Frictional is going through a really interesting phase right now. The company is becoming a “two-project studio” with two projects always running simultaneously and seamlessly alternating between pre-production and production. Apart from having to grow the team slightly, something that has taken (and is still taking) a lot of our focus, there’s also a strong demand for a change in team structure. Instead of having one person master-minding basically everything from high level design down to specific level-design we are putting in place a structure with a dedicated leads-team (for high level design, story and art direction) and something we call task-forces (for level-design, scripting- and art-implementation). Responsibility and influence over the game is being distributed out to every part of the team (even though the leads team always have the final say) and we like to look at it as utilizing the collective brainpower of the whole team instead of only that of a few individuals. All of this might sound easy on paper but it does in fact create a lot of new requirements when it comes to processes, communication, transparency and knowledge sharing, and they all need to be fulfilled without smothering the awesome creativity that already resides within the team. It is safe to say that this is a challenge that’s not to be taken lightly, but one that will generate tremendous value if managed successfully. Being able to run two projects in parallel of course carries a strong financial value in itself, but more shared responsibility, multiplied creativity and a higher degree of communication and collaboration, is bound to result in an improved output both in quality and productivity. Not to mention that less dependency on specific individuals will make the studio less fragile.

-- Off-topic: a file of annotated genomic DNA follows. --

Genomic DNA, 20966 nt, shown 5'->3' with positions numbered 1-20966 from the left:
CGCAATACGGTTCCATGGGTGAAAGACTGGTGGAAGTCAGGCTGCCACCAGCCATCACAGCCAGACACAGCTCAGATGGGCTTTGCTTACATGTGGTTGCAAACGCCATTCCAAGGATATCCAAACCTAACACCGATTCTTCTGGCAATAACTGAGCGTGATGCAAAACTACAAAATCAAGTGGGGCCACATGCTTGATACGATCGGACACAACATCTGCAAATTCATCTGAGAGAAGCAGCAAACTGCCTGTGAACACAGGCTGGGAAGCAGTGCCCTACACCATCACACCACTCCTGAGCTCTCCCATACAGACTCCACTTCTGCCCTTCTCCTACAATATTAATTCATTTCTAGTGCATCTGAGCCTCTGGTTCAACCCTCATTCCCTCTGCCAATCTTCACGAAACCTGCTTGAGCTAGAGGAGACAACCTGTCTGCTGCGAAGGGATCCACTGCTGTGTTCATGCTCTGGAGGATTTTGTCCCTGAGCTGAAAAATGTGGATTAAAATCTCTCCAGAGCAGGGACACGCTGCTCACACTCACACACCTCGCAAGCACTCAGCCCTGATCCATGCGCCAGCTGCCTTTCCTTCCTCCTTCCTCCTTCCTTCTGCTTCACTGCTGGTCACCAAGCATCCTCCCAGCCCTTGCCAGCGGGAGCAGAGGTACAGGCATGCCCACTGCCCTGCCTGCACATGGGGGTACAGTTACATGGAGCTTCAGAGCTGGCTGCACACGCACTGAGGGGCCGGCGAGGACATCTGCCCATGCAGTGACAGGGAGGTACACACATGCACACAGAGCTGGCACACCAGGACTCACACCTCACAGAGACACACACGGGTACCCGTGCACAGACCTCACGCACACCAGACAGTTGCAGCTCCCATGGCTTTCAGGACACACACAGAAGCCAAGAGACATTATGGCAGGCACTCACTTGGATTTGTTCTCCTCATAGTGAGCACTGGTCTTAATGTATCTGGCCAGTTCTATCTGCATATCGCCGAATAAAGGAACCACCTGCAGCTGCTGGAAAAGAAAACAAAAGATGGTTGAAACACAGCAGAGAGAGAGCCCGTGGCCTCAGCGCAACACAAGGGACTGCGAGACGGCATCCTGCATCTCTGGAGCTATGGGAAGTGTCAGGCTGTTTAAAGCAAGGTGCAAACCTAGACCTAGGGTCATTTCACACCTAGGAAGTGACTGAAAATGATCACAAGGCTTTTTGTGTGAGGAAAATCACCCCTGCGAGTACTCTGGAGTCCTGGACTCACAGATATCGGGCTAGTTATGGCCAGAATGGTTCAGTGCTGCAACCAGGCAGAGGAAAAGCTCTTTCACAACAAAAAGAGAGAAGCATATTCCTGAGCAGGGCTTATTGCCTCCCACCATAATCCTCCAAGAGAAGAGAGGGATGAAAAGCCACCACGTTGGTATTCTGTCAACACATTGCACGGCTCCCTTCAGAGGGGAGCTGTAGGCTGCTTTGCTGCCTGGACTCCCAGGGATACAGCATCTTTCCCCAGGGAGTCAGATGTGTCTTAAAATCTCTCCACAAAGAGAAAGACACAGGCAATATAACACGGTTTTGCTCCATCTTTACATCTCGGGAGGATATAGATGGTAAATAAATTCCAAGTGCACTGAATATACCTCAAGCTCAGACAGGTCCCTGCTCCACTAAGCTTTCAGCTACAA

What would you say has been the best thing that happened since you became a part of Frictional Games?